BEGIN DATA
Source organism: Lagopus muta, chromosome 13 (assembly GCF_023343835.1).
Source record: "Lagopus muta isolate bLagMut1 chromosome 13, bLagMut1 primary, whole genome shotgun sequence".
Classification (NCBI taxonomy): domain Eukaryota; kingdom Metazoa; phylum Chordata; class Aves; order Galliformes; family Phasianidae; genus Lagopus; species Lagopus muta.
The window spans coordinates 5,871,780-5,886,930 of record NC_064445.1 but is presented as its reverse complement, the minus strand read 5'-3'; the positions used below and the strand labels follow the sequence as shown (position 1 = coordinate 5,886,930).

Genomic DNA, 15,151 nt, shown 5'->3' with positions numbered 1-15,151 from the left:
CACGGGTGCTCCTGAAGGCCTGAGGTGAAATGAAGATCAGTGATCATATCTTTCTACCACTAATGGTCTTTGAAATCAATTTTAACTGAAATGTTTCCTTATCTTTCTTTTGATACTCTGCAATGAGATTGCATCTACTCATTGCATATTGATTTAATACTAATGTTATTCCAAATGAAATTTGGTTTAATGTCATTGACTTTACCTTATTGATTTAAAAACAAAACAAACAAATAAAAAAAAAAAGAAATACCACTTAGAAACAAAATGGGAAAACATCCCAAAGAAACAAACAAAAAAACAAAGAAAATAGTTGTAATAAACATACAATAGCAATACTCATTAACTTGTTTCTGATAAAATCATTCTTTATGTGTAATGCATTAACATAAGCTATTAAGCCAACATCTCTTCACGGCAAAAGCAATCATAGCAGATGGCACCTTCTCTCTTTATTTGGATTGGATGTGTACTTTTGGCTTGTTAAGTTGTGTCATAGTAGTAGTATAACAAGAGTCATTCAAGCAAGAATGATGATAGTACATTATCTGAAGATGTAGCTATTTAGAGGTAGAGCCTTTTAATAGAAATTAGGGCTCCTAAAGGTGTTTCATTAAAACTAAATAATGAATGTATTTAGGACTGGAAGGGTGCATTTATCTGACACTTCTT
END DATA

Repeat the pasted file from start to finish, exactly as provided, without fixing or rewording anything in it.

Source organism: Lagopus muta, chromosome 13 (assembly GCF_023343835.1).
Source record: "Lagopus muta isolate bLagMut1 chromosome 13, bLagMut1 primary, whole genome shotgun sequence".
Classification (NCBI taxonomy): domain Eukaryota; kingdom Metazoa; phylum Chordata; class Aves; order Galliformes; family Phasianidae; genus Lagopus; species Lagopus muta.
The window spans coordinates 5,871,780-5,886,930 of record NC_064445.1 but is presented as its reverse complement, the minus strand read 5'-3'; the positions used below and the strand labels follow the sequence as shown (position 1 = coordinate 5,886,930).

Genomic DNA, 15,151 nt, shown 5'->3' with positions numbered 1-15,151 from the left:
CACGGGTGCTCCTGAAGGCCTGAGGTGAAATGAAGATCAGTGATCATATCTTTCTACCACTAATGGTCTTTGAAATCAATTTTAACTGAAATGTTTCCTTATCTTTCTTTTGATACTCTGCAATGAGATTGCATCTACTCATTGCATATTGATTTAATACTAATGTTATTCCAAATGAAATTTGGTTTAATGTCATTGACTTTACCTTATTGATTTAAAAACAAAACAAACAAATAAAAAAAAAAAGAAATACCACTTAGAAACAAAATGGGAAAACATCCCAAAGAAACAAACAAAAAAACAAAGAAAATAGTTGTAATAAACATACAATAGCAATACTCATTAACTTGTTTCTGATAAAATCATTCTTTATGTGTAATGCATTAACATAAGCTATTAAGCCAACATCTCTTCACGGCAAAAGCAATCATAGCAGATGGCACCTTCTCTCTTTATTTGGATTGGATGTGTACTTTTGGCTTGTTAAGTTGTGTCATAGTAGTAGTATAACAAGAGTCATTCAAGCAAGAATGATGATAGTACATTATCTGAAGATGTAGCTATTTAGAGGTAGAGCCTTTTAATAGAAATTAGGGCTCCTAAAGGTGTTTCATTAAAACTAAATAATGAATGTATTTAGGACTGGAAGGGTGCATTTATCTGACACTTCTT